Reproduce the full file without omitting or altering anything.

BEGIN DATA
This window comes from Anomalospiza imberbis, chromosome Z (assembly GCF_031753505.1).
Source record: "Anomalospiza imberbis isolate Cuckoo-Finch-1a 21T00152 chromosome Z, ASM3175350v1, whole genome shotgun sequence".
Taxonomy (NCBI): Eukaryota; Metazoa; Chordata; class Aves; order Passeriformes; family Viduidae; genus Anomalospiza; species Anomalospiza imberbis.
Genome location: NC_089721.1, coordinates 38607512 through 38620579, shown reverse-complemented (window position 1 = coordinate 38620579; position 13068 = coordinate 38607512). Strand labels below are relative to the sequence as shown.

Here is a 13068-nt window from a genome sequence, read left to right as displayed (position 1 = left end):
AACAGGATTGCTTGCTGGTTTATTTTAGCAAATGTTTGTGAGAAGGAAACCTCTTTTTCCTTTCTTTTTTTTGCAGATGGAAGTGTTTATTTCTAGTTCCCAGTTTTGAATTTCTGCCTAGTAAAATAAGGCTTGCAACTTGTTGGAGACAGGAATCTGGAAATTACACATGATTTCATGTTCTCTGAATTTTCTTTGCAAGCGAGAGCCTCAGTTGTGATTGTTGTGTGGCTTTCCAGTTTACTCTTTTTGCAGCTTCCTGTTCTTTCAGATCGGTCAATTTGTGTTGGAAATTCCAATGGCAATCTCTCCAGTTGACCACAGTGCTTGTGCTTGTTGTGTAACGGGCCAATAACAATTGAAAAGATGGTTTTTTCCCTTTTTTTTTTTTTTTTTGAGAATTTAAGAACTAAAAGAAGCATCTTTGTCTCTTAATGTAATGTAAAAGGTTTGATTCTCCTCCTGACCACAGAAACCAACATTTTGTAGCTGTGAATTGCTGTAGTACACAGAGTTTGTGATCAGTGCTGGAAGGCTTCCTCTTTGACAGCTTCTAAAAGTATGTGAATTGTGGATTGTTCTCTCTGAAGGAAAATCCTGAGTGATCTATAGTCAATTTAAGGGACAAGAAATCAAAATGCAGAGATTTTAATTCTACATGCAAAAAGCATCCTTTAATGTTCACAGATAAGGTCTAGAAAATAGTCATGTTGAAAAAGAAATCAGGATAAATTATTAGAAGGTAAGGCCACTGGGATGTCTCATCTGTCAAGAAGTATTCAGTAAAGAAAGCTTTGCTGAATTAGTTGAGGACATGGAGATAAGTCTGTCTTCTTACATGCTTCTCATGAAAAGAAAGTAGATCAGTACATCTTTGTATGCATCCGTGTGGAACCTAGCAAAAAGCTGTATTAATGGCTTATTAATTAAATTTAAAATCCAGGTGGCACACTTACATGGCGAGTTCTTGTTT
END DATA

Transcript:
This window comes from Anomalospiza imberbis, chromosome Z (assembly GCF_031753505.1).
Source record: "Anomalospiza imberbis isolate Cuckoo-Finch-1a 21T00152 chromosome Z, ASM3175350v1, whole genome shotgun sequence".
Taxonomy (NCBI): Eukaryota; Metazoa; Chordata; class Aves; order Passeriformes; family Viduidae; genus Anomalospiza; species Anomalospiza imberbis.
Genome location: NC_089721.1, coordinates 38607512 through 38620579, shown reverse-complemented (window position 1 = coordinate 38620579; position 13068 = coordinate 38607512). Strand labels below are relative to the sequence as shown.

Here is a 13068-nt window from a genome sequence, read left to right as displayed (position 1 = left end):
AACAGGATTGCTTGCTGGTTTATTTTAGCAAATGTTTGTGAGAAGGAAACCTCTTTTTCCTTTCTTTTTTTTGCAGATGGAAGTGTTTATTTCTAGTTCCCAGTTTTGAATTTCTGCCTAGTAAAATAAGGCTTGCAACTTGTTGGAGACAGGAATCTGGAAATTACACATGATTTCATGTTCTCTGAATTTTCTTTGCAAGCGAGAGCCTCAGTTGTGATTGTTGTGTGGCTTTCCAGTTTACTCTTTTTGCAGCTTCCTGTTCTTTCAGATCGGTCAATTTGTGTTGGAAATTCCAATGGCAATCTCTCCAGTTGACCACAGTGCTTGTGCTTGTTGTGTAACGGGCCAATAACAATTGAAAAGATGGTTTTTTCCCTTTTTTTTTTTTTTTTTGAGAATTTAAGAACTAAAAGAAGCATCTTTGTCTCTTAATGTAATGTAAAAGGTTTGATTCTCCTCCTGACCACAGAAACCAACATTTTGTAGCTGTGAATTGCTGTAGTACACAGAGTTTGTGATCAGTGCTGGAAGGCTTCCTCTTTGACAGCTTCTAAAAGTATGTGAATTGTGGATTGTTCTCTCTGAAGGAAAATCCTGAGTGATCTATAGTCAATTTAAGGGACAAGAAATCAAAATGCAGAGATTTTAATTCTACATGCAAAAAGCATCCTTTAATGTTCACAGATAAGGTCTAGAAAATAGTCATGTTGAAAAAGAAATCAGGATAAATTATTAGAAGGTAAGGCCACTGGGATGTCTCATCTGTCAAGAAGTATTCAGTAAAGAAAGCTTTGCTGAATTAGTTGAGGACATGGAGATAAGTCTGTCTTCTTACATGCTTCTCATGAAAAGAAAGTAGATCAGTACATCTTTGTATGCATCCGTGTGGAACCTAGCAAAAAGCTGTATTAATGGCTTATTAATTAAATTTAAAATCCAGGTGGCACACTTACATGGCGAGTTCTTGTTT